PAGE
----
Turkey’s president, Recep Tayyip Erdoğan, has vowed to take on the currency markets after a fresh cut in his country’s interest rates sent the lira plunging to its lowest ever level against the US dollar.
Erdoğan said Turkey’s destiny would not be determined by the level of borrowing costs or by foreign exchange speculators despite signs his unorthodox approach to running the economy was leading to rapidly rising inflation.
The Turkish president announced the minimum wage would be increased by 50% to maintain its US dollar value and promised unspecified measures to ensure stability in the coming days.
His move followed a fall of more than 5% in the lira’s value against the dollar triggered by an announcement by Turkey’s central bank that interest rates were being cut by a percentage point, a bigger fall than the markets had been anticipating in light of the lira’s recent weakness.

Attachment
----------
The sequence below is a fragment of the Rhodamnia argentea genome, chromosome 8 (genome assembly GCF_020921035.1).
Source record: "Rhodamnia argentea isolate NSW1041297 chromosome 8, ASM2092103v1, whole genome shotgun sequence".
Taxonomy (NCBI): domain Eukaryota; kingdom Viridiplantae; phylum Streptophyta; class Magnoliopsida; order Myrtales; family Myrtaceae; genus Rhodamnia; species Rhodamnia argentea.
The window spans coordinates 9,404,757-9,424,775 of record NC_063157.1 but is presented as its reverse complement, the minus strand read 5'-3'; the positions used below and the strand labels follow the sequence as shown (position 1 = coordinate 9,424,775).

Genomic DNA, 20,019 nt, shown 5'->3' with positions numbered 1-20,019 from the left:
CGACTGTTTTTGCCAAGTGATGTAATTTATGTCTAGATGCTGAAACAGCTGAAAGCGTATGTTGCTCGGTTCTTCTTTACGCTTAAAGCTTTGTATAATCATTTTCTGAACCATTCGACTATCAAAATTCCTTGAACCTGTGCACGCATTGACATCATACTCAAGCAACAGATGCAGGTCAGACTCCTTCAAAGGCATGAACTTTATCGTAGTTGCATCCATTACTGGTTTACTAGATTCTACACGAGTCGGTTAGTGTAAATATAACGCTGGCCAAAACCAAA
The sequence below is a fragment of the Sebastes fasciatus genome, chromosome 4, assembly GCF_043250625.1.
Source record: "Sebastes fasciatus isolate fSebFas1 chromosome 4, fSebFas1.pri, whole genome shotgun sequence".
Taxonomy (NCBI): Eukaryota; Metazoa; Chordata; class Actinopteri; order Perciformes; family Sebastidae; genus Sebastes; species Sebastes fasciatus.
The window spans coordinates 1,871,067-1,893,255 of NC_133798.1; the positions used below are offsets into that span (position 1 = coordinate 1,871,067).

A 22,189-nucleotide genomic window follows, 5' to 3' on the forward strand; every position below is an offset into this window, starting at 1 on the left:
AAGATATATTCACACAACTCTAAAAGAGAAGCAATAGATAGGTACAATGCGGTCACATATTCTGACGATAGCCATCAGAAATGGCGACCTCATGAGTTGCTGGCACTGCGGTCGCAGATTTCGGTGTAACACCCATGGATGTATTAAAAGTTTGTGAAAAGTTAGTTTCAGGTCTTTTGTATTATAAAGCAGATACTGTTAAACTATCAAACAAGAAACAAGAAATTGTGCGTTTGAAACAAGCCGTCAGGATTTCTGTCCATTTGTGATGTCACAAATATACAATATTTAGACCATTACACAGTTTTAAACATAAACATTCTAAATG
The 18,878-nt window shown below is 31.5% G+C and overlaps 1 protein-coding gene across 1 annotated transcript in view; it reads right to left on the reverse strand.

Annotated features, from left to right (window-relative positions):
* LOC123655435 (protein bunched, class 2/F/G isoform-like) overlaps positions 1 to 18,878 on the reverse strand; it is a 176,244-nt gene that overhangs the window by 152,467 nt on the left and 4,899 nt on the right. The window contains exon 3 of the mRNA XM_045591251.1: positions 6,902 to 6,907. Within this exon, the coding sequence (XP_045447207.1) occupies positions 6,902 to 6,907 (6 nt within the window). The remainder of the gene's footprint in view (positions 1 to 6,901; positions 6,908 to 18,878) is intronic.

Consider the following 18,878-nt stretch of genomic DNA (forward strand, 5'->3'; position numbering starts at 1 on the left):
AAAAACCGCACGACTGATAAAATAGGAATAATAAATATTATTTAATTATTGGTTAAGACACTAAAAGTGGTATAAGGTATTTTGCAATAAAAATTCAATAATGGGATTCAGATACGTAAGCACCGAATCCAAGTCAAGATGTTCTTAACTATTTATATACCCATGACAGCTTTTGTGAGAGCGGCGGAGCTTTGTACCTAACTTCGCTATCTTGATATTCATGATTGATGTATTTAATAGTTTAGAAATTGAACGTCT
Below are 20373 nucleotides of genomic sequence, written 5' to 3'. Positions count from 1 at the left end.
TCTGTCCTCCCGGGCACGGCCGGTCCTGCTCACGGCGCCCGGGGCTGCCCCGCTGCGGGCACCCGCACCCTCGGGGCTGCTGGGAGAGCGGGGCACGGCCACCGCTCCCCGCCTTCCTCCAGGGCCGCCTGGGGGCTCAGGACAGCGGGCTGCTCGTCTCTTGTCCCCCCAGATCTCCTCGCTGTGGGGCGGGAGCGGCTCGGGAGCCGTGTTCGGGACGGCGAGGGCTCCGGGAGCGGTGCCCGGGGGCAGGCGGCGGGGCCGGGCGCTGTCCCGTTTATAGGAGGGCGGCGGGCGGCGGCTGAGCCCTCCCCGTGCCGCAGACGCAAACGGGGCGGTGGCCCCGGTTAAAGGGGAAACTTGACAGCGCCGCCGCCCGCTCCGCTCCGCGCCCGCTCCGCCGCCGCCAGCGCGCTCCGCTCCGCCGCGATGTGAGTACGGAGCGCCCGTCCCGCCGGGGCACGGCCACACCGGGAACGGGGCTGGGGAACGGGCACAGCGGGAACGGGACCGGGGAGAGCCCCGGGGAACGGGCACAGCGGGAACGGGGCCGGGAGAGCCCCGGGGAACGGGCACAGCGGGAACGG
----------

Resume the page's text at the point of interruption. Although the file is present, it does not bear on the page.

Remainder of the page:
At Erdoğan’s insistence, interest rates have been cut by one percentage point five times since September, a period during which the currency has halved in value against the dollar and inflation rose to 21% – more than four times the official 5% target.
The central bank has intervened in the currency markets four times in the past two weeks, selling its depleting stock of dollars in an attempt to halt the lira’s decline.
However, analysts warned the latest cut in interest rates would intensify the pressure on the currency.
“It is a bold move that will certainly cost Turkey a lot of money, and headache. The kneejerk reaction is a heavy sell-off in the lira,” said Ipek Ozkardeskaya, a senior analyst at Swissquote Bank.
Marek Drimal at Société Générale said the increase in the minimum wage “will fuel inflation pressures further, together with the cumulative impact of the lira’s weakness”.
Commenting on the central bank’s plan to reassess its monetary framework in the first quarter, he said the best-case scenario was probably that it refrained from further cuts.